Football clubs and players have voiced concern about their mental well-being when the Chinese Super League (CSL) starts, because they will spend at least two months cut off from their families to stop the spread of coronavirus.
The CSL will kick off on July 25 -- five months later than scheduled -- with 16 teams split into two groups as part of strict epidemic control measures.
Eight teams will be based in a single hotel in Dalian and play their matches in the northeastern city, while the other eight will follow the same format in Suzhou, near Shanghai.
All matches will be played behind closed doors.
The Chinese Football Association (CFA) has released few details about the arrangement, but local media say when not playing or training, teams will be confined to their hotel.
The Chinese Basketball Association (CBA), which on June 20 became the first major sport in the country to restart following the coronavirus, has implemented a similar two-city scheme.
There have been no reported positive coronavirus cases since the CBA restart.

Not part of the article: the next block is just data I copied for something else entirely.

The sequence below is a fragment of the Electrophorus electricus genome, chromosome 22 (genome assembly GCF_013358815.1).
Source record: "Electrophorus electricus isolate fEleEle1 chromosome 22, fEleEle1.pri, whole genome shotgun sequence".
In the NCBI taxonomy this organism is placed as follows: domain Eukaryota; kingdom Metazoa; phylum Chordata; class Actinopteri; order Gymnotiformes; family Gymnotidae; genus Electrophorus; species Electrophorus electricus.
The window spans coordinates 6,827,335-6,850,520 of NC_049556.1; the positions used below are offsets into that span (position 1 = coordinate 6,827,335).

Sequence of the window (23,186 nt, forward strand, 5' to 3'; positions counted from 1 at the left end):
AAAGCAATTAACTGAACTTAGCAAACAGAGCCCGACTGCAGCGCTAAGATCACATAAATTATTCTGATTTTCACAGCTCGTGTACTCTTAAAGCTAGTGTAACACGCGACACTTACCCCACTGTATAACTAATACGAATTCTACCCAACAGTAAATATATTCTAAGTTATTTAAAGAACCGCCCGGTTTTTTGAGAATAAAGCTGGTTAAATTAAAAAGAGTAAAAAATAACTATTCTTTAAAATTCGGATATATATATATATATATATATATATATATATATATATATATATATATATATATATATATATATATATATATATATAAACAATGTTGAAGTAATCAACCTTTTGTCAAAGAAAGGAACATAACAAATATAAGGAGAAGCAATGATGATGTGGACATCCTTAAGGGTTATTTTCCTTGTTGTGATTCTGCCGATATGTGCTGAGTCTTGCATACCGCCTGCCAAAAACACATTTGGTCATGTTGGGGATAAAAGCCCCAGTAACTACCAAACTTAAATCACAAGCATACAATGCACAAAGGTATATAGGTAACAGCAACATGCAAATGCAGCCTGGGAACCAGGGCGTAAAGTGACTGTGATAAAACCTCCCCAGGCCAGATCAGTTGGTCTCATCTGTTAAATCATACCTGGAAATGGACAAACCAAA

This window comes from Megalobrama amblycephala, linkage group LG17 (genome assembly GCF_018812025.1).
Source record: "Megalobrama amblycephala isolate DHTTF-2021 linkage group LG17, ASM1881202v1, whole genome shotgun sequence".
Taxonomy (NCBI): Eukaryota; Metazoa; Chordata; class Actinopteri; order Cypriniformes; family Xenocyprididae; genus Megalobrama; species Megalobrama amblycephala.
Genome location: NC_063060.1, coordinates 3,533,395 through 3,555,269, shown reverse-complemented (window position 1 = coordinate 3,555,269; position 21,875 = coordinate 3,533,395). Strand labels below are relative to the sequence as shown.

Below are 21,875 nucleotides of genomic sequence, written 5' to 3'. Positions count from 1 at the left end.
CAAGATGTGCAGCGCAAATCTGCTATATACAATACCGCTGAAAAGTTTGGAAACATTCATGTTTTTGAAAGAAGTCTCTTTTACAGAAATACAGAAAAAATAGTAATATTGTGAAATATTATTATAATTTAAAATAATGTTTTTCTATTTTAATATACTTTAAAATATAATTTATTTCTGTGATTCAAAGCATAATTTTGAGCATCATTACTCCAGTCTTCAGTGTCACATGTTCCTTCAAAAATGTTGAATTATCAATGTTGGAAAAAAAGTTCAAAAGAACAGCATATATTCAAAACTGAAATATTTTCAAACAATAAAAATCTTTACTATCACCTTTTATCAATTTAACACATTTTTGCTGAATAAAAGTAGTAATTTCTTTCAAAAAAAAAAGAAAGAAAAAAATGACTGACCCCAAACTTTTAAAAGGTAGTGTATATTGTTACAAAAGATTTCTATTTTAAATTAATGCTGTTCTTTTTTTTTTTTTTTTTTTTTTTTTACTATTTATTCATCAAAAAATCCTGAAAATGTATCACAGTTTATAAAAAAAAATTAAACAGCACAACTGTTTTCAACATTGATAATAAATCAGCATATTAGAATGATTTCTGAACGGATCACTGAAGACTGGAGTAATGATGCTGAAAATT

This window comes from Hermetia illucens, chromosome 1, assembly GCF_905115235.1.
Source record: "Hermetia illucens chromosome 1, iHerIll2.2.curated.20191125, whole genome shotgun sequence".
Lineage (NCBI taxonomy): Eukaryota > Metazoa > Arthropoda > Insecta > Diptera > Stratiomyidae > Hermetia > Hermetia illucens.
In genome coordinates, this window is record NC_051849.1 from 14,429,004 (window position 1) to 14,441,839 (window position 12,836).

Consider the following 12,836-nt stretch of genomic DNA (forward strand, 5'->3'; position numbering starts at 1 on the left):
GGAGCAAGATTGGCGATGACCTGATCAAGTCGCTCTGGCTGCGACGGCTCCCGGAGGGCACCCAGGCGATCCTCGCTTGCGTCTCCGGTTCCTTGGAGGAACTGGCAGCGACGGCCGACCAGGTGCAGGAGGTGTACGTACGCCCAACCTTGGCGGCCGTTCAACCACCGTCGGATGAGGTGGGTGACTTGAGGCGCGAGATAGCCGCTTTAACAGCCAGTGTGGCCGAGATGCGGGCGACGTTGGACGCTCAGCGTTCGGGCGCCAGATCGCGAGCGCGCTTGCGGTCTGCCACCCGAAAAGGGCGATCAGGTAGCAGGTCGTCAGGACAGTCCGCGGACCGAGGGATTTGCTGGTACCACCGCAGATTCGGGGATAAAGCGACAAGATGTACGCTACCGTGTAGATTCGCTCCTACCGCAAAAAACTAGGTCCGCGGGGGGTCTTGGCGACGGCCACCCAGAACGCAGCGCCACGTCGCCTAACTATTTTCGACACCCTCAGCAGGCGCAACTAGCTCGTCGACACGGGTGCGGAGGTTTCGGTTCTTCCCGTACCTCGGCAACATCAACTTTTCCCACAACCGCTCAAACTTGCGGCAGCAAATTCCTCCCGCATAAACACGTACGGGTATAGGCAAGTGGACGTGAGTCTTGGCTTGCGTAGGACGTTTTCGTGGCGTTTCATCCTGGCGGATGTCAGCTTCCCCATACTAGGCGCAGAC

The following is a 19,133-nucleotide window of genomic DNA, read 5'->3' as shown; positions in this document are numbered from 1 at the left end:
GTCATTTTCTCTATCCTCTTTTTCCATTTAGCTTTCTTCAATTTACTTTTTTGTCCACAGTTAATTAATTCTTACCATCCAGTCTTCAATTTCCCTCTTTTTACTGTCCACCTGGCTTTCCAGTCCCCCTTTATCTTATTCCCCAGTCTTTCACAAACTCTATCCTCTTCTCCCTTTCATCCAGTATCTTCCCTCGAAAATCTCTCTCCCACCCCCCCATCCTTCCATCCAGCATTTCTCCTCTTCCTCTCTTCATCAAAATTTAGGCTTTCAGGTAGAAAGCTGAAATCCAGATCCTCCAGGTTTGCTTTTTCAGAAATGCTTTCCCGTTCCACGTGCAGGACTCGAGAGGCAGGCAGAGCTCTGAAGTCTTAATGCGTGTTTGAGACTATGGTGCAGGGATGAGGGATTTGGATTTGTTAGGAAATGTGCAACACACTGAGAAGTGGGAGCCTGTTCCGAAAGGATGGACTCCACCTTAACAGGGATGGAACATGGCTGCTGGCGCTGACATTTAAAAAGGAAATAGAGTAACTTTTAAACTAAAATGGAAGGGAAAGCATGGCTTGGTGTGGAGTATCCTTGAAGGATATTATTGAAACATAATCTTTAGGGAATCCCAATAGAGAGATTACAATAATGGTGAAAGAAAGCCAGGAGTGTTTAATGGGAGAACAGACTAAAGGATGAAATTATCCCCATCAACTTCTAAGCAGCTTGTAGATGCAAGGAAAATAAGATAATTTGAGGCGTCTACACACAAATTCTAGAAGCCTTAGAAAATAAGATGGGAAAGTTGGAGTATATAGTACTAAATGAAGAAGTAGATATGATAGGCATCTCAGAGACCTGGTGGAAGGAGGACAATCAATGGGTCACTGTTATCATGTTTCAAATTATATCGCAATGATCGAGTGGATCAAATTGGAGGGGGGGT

Shijiazhuang Ever Bright's chief executive Zhao Junzhe said he was concerned for his players.
"This needs some measures to help the players relax and we are enquiring with the Chinese Football Association about that," he told Xinhua news agency.
"Some recreational facilities will be needed in the teams' hotel."
Xinhua said restrictions mean "teams will be cut off from outside contact for over two months".
"As we are to play a league in a closed environment, I hope the organisers will find some ways to ease our players' stress," Jiangsu Suning's Chinese international Wu Xi told Xinhua.
Writing in the Oriental Sports Daily, journalist Ji Yuyang said the CFA was aware of the problem and psychiatrists will be on hand "to ease the psychological suffering of having no family or friends around".
"In short, be prepared, two months is not a joke," Ji wrote.
"If the foreign players are chatting together in the bar and cafe every day, while the Chinese players are sitting and playing games together in their rooms, those two months will only be more difficult for all of them."
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